Luncheon-Fundraiser honoring Iryna Friz, Ukraine’s Minister of Veterans Affairs Everyone is invited to a luncheon/ fundraiser to be held on Sunday, March 3, organized by Ukrainian American Veterans of Post 33 and 14 and St Michael’s Parish for Iryna Friz, Ukraine’s Minister of Veterans Affairs. Minister Friz will arrive in Connecticut on Saturday, March 2nd to visit the Veterans Hospital in West Haven, the New Haven VETS Center in Orange, and the CT Veterans Home in Rocky Hill. She returns to Ukraine on Monday, March 4th.

On Sunday March 3rd, there will be only one (1) Divine Liturgy at 10:30 a.m. The luncheon/ fundraiser will begin at 12:00 Noon, in the church hall. St. Michael’s Ukrainian Catholic Church, 569 George St., New Haven. In addition to lunch, a brief program will be prepared followed by remarks from Minister. Iryna Friz. An update on the Wounded Ukrainian Soldiers Project and our recent trip will be provided. All proceeds will be used to benefit Ukraine’s wounded soldiers. Tickets are $25.00 per person. Admission for youth is free. We invite everyone to this special event and ask for your support for Ukraine’s wounded. For more information, please contact Post Commander Carl R. Harvey by calling (203) 389-6076 sending an e-mail to crhavrv38412optimum.net or contact Fr. Iura Godenciuc at (203) 865-0388, or e-mail stmichaels @snet.net

Liturgy for the Encounter February 2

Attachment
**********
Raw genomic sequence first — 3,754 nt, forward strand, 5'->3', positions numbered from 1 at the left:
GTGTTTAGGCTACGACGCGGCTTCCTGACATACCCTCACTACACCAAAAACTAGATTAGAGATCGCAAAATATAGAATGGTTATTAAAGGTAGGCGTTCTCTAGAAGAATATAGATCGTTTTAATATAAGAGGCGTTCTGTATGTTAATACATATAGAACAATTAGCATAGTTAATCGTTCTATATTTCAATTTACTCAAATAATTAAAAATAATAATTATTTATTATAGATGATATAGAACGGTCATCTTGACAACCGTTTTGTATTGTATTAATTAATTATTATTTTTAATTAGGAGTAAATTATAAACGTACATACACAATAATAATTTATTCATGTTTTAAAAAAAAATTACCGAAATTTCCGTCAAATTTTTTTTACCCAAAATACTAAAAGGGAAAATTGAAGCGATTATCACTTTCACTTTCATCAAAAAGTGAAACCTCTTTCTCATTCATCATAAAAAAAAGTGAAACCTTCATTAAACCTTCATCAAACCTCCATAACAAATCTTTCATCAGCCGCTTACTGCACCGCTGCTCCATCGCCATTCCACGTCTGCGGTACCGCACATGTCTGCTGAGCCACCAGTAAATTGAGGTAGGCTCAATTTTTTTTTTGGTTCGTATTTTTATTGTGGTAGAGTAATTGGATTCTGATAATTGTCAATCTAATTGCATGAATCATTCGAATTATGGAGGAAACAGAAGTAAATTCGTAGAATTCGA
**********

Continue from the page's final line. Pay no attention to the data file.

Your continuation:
Tomorrow, February 2, is the feast of the Encounter of Our Lord and Savior Jesus Christ. The Divine Liturgy with the Blessing of Candles will be offered at 9:00 a.m. in both English and Ukrainian. This day is a holy day of Love.

The intention for the Liturgy will be for Vira Walnycky –40 days.

The Byzantine Church views the feast Christologically and calls it The Meeting of Our Lord, commemorating the first time Jesus meets His people publicly in the Temple.

The Encounter of the Lord is one of the most ancient Christian feasts –in the Early Church it was celebrated like Pascha, and it was often called the “Crown of Theophany.”

Beginning the Celebration of the Feast of the Encounter

“The Lord said to Moses on that day he brought the sons of Israel out of the land of Egypt. He said: Consecrate to me every firstborn; whatever opens the womb among the Israelites” (Exodus 12:51). In this feast, the last of the Christmas cycle, the Feast of Light, Mary and Joseph bring the child Jesus to the temple to fulfill this commandment.